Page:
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The images above are examples of Seamless ads in the subway. The first ad compares calling restaurants to the feeling of walking behind tourists, which all New Yorkers (should) know about. It denotatively distinguishes the audience from tourists and demonstrates connotative exclusivity by marking the audience as insiders through showing an understanding of the pain/annoyance of “outsiders.”

Seamless uses this ad to paint a normative version of our relationships with others in this one facet of the world, which is one of the four ways, according to Goldman and Papson, that ads are ideological. This ad along with most of the others all have the uniform Seamless logo, the image of takeout boxes filled with food (of various kind, denoting diversity), and the call to action text somewhere in between (reflecting the logic of capital, another ideological factor noted by Goldman&Papson).

The second ad follows in the same vein as the first in capitalizing on the perceived attitude of the target market, which is the sense of superiority that people living in New York may come to adopt. It draws upon a (supposedly) shared cultural knowledge and promotes the social code of avoiding Times Square, a landmark aspired by “outsiders”/tourists, yet, dismissed by New Yorkers. The ad casts a negative light on while connecting both the experience of going to Times Square with that of calling restaurants (competition). It disguises (yet implicitly promotes) inequalities and contradictions of the cultural fabric of New York City and the world; it generalizes people’s taste and preferences, dictating what people should not like, thereby socially and culturally constructing the world to consumers.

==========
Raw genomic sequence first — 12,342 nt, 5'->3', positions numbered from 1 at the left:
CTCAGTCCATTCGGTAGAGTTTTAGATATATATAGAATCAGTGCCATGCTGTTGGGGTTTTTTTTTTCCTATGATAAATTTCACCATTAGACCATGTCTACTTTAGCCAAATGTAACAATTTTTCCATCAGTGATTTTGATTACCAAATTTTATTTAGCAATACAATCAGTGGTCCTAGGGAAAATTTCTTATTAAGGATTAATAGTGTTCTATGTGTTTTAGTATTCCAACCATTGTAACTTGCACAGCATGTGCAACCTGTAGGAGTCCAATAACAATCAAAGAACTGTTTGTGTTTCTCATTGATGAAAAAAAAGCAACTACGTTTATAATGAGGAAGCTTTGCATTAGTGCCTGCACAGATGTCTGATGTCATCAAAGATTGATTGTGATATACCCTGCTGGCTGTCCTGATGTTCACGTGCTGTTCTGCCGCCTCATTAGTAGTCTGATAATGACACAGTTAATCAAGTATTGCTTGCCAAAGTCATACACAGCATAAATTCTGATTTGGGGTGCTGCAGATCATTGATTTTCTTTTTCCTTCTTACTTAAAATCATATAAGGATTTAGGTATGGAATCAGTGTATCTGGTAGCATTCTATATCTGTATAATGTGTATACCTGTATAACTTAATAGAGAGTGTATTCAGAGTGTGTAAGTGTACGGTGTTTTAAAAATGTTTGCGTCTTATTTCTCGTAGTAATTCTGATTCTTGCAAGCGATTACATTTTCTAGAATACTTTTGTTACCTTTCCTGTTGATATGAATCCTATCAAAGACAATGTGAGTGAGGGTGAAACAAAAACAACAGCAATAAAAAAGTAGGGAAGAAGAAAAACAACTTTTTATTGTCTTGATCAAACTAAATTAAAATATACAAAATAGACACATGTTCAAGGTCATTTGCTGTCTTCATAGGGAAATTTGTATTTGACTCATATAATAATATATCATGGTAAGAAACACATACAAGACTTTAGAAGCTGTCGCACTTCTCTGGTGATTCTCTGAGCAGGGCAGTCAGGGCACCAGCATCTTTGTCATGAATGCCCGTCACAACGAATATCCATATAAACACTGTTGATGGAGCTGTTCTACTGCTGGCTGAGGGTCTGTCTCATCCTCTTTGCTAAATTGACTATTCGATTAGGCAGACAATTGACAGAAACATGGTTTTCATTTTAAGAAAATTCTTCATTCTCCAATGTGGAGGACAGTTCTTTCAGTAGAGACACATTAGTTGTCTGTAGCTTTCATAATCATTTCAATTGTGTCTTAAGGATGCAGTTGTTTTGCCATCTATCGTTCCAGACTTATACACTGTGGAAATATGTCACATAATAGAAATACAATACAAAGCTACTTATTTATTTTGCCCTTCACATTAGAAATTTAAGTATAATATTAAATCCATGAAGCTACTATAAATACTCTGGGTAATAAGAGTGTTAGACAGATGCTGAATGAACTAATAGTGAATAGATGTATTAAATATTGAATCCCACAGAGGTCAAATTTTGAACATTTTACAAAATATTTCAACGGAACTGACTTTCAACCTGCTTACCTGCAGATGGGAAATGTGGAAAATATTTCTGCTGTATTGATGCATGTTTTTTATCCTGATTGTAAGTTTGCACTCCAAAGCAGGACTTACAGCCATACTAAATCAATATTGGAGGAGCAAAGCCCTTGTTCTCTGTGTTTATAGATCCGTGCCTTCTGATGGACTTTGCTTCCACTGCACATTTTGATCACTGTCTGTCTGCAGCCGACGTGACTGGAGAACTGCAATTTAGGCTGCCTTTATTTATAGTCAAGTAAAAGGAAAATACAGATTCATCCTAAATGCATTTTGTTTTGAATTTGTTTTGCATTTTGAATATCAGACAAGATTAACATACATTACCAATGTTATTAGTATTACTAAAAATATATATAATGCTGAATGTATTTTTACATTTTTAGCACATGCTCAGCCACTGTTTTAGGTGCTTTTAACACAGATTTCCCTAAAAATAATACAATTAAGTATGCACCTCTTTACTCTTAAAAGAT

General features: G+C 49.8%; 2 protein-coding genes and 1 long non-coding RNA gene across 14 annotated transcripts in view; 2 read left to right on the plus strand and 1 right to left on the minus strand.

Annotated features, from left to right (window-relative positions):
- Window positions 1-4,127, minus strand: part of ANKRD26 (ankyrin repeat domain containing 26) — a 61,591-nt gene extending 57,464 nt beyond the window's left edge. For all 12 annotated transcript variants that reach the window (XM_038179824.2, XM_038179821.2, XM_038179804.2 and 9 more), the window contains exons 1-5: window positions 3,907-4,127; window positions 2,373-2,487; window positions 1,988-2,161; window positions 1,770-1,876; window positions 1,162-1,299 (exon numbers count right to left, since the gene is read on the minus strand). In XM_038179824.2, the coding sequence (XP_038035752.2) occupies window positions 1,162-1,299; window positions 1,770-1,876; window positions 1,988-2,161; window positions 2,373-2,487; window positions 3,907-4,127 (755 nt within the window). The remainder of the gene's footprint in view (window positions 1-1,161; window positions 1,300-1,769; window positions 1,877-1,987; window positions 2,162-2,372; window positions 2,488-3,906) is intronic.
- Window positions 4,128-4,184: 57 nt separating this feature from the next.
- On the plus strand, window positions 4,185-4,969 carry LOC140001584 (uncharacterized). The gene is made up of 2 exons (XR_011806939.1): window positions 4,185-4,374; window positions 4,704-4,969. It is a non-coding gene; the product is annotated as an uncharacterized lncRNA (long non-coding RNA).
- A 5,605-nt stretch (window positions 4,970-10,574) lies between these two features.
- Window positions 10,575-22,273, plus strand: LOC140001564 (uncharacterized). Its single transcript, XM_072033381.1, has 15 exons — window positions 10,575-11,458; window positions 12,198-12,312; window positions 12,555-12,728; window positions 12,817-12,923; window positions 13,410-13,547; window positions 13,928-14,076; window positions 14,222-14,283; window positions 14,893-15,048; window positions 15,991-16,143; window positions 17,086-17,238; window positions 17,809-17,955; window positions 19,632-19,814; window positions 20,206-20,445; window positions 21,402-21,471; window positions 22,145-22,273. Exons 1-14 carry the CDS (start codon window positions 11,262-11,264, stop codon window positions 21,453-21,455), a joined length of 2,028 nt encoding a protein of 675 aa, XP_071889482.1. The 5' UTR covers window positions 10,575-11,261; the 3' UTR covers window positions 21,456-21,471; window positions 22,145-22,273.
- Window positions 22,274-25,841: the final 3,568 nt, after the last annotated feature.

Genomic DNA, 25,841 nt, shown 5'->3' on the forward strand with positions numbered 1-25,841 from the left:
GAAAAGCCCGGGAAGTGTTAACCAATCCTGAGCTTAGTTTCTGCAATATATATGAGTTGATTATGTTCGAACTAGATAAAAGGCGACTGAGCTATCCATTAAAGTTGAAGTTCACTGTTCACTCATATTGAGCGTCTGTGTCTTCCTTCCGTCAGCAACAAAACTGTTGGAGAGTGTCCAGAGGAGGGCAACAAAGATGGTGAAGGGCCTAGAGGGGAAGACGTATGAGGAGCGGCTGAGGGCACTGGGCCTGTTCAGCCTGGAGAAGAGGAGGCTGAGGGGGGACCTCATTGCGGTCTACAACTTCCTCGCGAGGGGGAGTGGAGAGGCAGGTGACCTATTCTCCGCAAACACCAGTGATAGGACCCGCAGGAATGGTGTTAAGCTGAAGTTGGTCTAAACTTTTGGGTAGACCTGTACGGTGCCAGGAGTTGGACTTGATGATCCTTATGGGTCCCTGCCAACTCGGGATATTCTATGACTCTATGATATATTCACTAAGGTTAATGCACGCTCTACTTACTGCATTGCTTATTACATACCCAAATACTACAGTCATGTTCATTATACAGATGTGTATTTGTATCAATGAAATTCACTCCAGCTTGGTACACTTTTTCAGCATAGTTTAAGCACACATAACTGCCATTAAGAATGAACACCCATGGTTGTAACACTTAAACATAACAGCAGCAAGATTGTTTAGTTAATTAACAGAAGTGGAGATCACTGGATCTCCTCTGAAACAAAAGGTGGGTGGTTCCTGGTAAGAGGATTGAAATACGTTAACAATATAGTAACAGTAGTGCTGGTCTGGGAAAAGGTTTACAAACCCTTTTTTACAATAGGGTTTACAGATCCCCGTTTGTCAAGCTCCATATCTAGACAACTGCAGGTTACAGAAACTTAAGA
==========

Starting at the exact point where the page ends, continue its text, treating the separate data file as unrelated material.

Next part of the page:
The third ad with the textual signifier, “It’s easy. Like deleting friends after their 529th invite to Candy Crush” draws on a current trend. The copy does not have anything to do with the service Seamless is selling other than the “easy” aspect, but who knows what they are talking about? What is easy?? The ad recognizes that the target consumer is so on demand and is too cool to participate in the “social” activity of playing Candy Crush like the rest. It highlights individualism and desirability in the target market while promoting a normative view of our relationships with one another – that friends can be “deleted.” This is one of the examples of when the intertextuality in ads trails too far from its main subject and the ambiguous message overshadows its intended purpose. The effort that Seamless puts in to being hip, cool, and “with it” is reflective of its target niche but also drives an inaccurate representation – that is the cold, anti-social, reclusive collective of New Yorkers (see fourth and fifth ad).